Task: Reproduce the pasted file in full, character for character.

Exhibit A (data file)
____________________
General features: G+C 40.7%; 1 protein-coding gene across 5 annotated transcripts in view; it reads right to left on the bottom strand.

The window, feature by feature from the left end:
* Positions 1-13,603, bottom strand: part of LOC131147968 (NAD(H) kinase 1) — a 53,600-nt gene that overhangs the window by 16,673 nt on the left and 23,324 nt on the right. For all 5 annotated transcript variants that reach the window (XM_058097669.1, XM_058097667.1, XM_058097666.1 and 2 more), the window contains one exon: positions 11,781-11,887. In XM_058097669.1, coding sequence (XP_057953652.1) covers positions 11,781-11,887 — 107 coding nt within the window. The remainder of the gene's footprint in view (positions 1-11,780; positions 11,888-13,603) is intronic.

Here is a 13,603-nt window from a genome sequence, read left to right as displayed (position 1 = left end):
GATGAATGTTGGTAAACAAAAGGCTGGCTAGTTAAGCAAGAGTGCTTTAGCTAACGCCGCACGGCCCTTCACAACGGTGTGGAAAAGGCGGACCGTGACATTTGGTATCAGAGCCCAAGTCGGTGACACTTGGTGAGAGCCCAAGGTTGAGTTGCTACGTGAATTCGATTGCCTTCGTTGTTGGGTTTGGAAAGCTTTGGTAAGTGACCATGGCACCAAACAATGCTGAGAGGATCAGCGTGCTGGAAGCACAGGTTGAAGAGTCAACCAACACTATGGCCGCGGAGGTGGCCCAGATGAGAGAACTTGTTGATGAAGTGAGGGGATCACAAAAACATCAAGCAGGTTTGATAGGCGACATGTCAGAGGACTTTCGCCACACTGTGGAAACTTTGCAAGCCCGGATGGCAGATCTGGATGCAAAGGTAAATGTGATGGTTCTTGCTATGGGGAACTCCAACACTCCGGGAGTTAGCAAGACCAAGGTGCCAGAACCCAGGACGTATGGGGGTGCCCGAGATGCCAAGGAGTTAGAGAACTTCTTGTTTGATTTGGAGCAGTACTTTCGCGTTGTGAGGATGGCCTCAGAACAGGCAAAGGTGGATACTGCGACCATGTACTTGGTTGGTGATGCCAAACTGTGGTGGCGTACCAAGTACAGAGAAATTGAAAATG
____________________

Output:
General features: G+C 40.7%; 1 protein-coding gene across 5 annotated transcripts in view; it reads right to left on the bottom strand.

The window, feature by feature from the left end:
* Positions 1-13,603, bottom strand: part of LOC131147968 (NAD(H) kinase 1) — a 53,600-nt gene that overhangs the window by 16,673 nt on the left and 23,324 nt on the right. For all 5 annotated transcript variants that reach the window (XM_058097669.1, XM_058097667.1, XM_058097666.1 and 2 more), the window contains one exon: positions 11,781-11,887. In XM_058097669.1, coding sequence (XP_057953652.1) covers positions 11,781-11,887 — 107 coding nt within the window. The remainder of the gene's footprint in view (positions 1-11,780; positions 11,888-13,603) is intronic.

Here is a 13,603-nt window from a genome sequence, read left to right as displayed (position 1 = left end):
GATGAATGTTGGTAAACAAAAGGCTGGCTAGTTAAGCAAGAGTGCTTTAGCTAACGCCGCACGGCCCTTCACAACGGTGTGGAAAAGGCGGACCGTGACATTTGGTATCAGAGCCCAAGTCGGTGACACTTGGTGAGAGCCCAAGGTTGAGTTGCTACGTGAATTCGATTGCCTTCGTTGTTGGGTTTGGAAAGCTTTGGTAAGTGACCATGGCACCAAACAATGCTGAGAGGATCAGCGTGCTGGAAGCACAGGTTGAAGAGTCAACCAACACTATGGCCGCGGAGGTGGCCCAGATGAGAGAACTTGTTGATGAAGTGAGGGGATCACAAAAACATCAAGCAGGTTTGATAGGCGACATGTCAGAGGACTTTCGCCACACTGTGGAAACTTTGCAAGCCCGGATGGCAGATCTGGATGCAAAGGTAAATGTGATGGTTCTTGCTATGGGGAACTCCAACACTCCGGGAGTTAGCAAGACCAAGGTGCCAGAACCCAGGACGTATGGGGGTGCCCGAGATGCCAAGGAGTTAGAGAACTTCTTGTTTGATTTGGAGCAGTACTTTCGCGTTGTGAGGATGGCCTCAGAACAGGCAAAGGTGGATACTGCGACCATGTACTTGGTTGGTGATGCCAAACTGTGGTGGCGTACCAAGTACAGAGAAATTGAAAATG